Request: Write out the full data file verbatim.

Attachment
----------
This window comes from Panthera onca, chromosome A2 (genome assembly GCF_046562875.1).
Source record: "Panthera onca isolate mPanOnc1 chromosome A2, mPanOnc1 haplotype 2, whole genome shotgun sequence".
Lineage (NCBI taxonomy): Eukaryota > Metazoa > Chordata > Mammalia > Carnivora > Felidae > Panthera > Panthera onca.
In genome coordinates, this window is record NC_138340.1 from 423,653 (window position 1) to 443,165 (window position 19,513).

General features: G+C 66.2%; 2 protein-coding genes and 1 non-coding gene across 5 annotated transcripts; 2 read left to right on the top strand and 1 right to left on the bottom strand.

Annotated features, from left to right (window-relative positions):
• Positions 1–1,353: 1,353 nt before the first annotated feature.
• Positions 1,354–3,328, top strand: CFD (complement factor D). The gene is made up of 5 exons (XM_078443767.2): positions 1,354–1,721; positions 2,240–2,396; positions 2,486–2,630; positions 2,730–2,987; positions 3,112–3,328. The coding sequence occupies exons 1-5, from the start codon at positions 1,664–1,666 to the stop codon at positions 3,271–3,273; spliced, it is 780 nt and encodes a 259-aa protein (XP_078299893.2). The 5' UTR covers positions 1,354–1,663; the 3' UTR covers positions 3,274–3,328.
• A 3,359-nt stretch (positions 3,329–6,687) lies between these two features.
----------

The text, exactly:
This window comes from Panthera onca, chromosome A2 (genome assembly GCF_046562875.1).
Source record: "Panthera onca isolate mPanOnc1 chromosome A2, mPanOnc1 haplotype 2, whole genome shotgun sequence".
Lineage (NCBI taxonomy): Eukaryota > Metazoa > Chordata > Mammalia > Carnivora > Felidae > Panthera > Panthera onca.
In genome coordinates, this window is record NC_138340.1 from 423,653 (window position 1) to 443,165 (window position 19,513).

General features: G+C 66.2%; 2 protein-coding genes and 1 non-coding gene across 5 annotated transcripts; 2 read left to right on the top strand and 1 right to left on the bottom strand.

Annotated features, from left to right (window-relative positions):
• Positions 1–1,353: 1,353 nt before the first annotated feature.
• Positions 1,354–3,328, top strand: CFD (complement factor D). The gene is made up of 5 exons (XM_078443767.2): positions 1,354–1,721; positions 2,240–2,396; positions 2,486–2,630; positions 2,730–2,987; positions 3,112–3,328. The coding sequence occupies exons 1-5, from the start codon at positions 1,664–1,666 to the stop codon at positions 3,271–3,273; spliced, it is 780 nt and encodes a 259-aa protein (XP_078299893.2). The 5' UTR covers positions 1,354–1,663; the 3' UTR covers positions 3,274–3,328.
• A 3,359-nt stretch (positions 3,329–6,687) lies between these two features.